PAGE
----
Want to hear firsthand how one Silicon Valley leader is doing it?

Join us for an exclusive luncheon in Palo Alto on Wednesday Sept 12. 

If you’re going to be in the Silicon Valley on Wednesday, September 12, please join me as I talk with Michael McNeal, Intuit’s VP Talent Strategy & Acquisition, and senior executives from UpMo, innovators in social talent management, on this topic of talent retention and mobility.  You’ll hear about Intuit’s path to creating a talent mobility culture and engage in an interactive session with peers from across the Valley on the cultural, technological and business implications of these initiatives.  This is a complimentary event, being held at the Four Seasons Silicon Valley in Palo Alto.  Register here

Exclusive Luncheon sponsored by UpMo.

Data sources:

1 US Employment Engagement Survey, Gallup Management Journal 2012
2 Deloitte “Talent Edge 2020, Building the Recovery Together” 2011
3 PWC “Millennials at Work: Reshaping the Workplace” 2012
4 Corporate Leadership Council “The Role of Employee Engagement in the Return to Growth” 2010

Tuesday’s Tidbits: Challenges in Talent Mobility

Tuesday’s Tidbits” is a recurring post serving up “choice morsels” of information. Brief? You bet. Distracting? Absolutely. Useful? Hope so! Read on and enjoy.

I’ve been writing and speaking a lot about the Future of Work and how it requires an evolution in the way we engage and inspire the next generation workforce. New thinking and approaches to Talent Mobility (the practice of engaging, developing, retaining and deploying organizational talent) are required if organizations are to thrive in the future of work.

This new mindset extends from pre-employment considerations (how can we improve the skills in the labor market to improve employability) to post-hire practices which include relinquishing the “command and control” mentality so that employees are given the tools necessary with which to drive their own mobility forward.  (My POV:  Social collaboration tools become critical for organizational success in this area, as they enable mentoring, transparency in projects and foster the conversations that will drive employee engagement, knowledge sharing and, ultimately, mobility within the enterprise).

Mercer published their study on this topic earlier this year, Talent Mobility Good Practices.  The study uncovered four key issues facing organizations globally, as summarized in the Infographic below.

Tackling talent mobility issues
Infographic by Mercer Insights

Your POV

Are you contemplating a shift in your talent mobility strategies?  Add your comments to this blog or send us a comment at Y@ConstellationRG.com.

Please let us know if you need help with your talent mobility strategy efforts.  Here’s how we can assist:

  • Reviewing your talent mobility and other people process strategies
  • Connecting you with other pioneers
  • Sharing best practices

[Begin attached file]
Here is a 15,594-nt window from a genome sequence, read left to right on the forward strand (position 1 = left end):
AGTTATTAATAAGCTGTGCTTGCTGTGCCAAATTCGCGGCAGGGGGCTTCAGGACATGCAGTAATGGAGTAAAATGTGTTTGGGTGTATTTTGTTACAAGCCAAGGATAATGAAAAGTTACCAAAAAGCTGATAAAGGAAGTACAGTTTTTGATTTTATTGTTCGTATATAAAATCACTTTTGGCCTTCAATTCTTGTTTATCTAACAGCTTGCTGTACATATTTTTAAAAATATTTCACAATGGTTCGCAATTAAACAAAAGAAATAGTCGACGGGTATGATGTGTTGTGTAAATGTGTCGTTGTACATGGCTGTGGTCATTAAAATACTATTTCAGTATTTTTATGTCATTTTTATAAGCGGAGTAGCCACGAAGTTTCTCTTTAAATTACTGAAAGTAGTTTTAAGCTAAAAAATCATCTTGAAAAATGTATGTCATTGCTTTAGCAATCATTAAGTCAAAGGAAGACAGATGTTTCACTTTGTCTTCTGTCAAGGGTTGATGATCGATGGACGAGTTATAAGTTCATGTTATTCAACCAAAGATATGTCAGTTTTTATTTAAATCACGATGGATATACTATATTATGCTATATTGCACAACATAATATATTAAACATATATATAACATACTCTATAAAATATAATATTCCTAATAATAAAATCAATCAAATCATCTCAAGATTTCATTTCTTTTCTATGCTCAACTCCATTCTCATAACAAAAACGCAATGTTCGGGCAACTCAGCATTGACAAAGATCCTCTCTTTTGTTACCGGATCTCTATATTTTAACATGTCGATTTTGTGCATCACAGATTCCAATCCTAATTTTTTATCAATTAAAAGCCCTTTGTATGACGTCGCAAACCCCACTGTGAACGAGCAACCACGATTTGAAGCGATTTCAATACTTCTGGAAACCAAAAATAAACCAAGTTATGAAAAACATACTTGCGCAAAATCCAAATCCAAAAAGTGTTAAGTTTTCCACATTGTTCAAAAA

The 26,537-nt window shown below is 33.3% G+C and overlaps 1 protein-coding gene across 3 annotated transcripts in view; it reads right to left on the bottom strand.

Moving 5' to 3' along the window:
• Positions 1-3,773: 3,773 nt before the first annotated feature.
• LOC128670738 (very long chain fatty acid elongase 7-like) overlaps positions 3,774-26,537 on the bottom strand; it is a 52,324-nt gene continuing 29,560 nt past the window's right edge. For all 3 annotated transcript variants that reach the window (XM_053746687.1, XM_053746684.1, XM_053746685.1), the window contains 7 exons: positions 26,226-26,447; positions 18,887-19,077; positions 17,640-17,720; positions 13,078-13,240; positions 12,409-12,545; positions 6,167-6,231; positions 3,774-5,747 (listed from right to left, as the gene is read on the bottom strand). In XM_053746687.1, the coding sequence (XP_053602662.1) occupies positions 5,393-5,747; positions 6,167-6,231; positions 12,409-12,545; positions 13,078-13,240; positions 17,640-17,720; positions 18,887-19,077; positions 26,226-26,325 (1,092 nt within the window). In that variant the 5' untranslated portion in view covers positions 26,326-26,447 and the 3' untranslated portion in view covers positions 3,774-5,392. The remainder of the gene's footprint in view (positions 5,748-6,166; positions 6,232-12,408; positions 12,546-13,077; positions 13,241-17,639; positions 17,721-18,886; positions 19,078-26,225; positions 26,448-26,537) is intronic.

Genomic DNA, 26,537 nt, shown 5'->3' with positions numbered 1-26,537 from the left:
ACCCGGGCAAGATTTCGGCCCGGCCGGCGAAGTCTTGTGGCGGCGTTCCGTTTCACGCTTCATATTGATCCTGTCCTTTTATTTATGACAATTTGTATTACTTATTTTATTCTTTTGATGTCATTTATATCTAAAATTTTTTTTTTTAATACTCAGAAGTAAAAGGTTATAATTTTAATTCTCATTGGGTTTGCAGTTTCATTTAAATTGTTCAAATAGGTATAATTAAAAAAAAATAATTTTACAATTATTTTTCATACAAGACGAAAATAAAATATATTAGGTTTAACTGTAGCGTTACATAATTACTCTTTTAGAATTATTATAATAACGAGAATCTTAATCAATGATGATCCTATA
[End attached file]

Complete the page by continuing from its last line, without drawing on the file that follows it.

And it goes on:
• Designing a next gen apps strategy
  • Vendor selection

Webinar: Social Talent is the Next Wave of Awesomeness!

Register today for this Thought Leadership Webinar

Sponsored by UpMo and #TChat

Let’s Face it. Employees want to move, change & grow. So why fight it? HR’s main goal is to support the business, but how do organizations do that with challenges ranging from not having enough great talent to fending off the many poachers of the talent you already have in-house? Hear how some companies are combating this issue by embracing new forms of collaboration and transparency and enabling their employees to map their own career growth. The latest trends in Social Talent all tie back to the larger issue, which is supporting the goals and priorities of the company at large.

In this webinar, you will hear from Yvette Cameron, VP and Principal Analyst from Constellation Research, Inc., speak to the trends happening in internal recruitment, retention and mobility processes and how they affect your ability to retain great talent.

Webinar: Social Talent is the Next Wave of Awesomeness!
Date: Tuesday, March 6, 2012
Time: 10:00 AM PST (1:00 p.m. EST)
Register Now: https://www2.gotomeeting.com/register/235391138

In this webinar you will learn:

  • The latest research findings and trends on attracting, engaging and retaining the Millennial Generation
  • How emerging Social Talent approaches transform a Command-and-Control culture to Open-and-Engaged – and why you should care
  • How the market is evolving to value the corporate lattice over the corporate ladder for internal employee growth and mobility
  • How social technologies help employees power up their brand – and the organization’s – for better and faster results

Register Now!

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About Yvette Cameron: Executive-level leader with over 20 years experience developing, marketing, evangelizing and implementing market leading HCM technology solutions. Deep process and technology expertise spanning social and collaborative talent management, talent acquisition, workforce management, learning management, enterprise social networking and web conferencing. Dedicated to helping HR and business leaders deliver business value through both efficiency and effectiveness of people processes.
About UpMo: UpMo intelligently matches employee competencies and aspirations for career growth with internal job, project and connection opportunities. UpMo’s Social Talent Engine tightens the link between what employees want and what companies need. The result is positive internal mobility that spurs motivation and productivity and keeps more of your essential talent in-house.
About #TChat: Join us for #TChat on Twitter every Wednesday from 7-8 p.m. ET & 6-7 p.m. CT & 5-6p.m. MT & 4-5 p.m. PT. Search for hashtag #TChat on Twitter or your favorite Twitter client and join the conversation. Remember we welcome global input! Join in from  wherever you might be.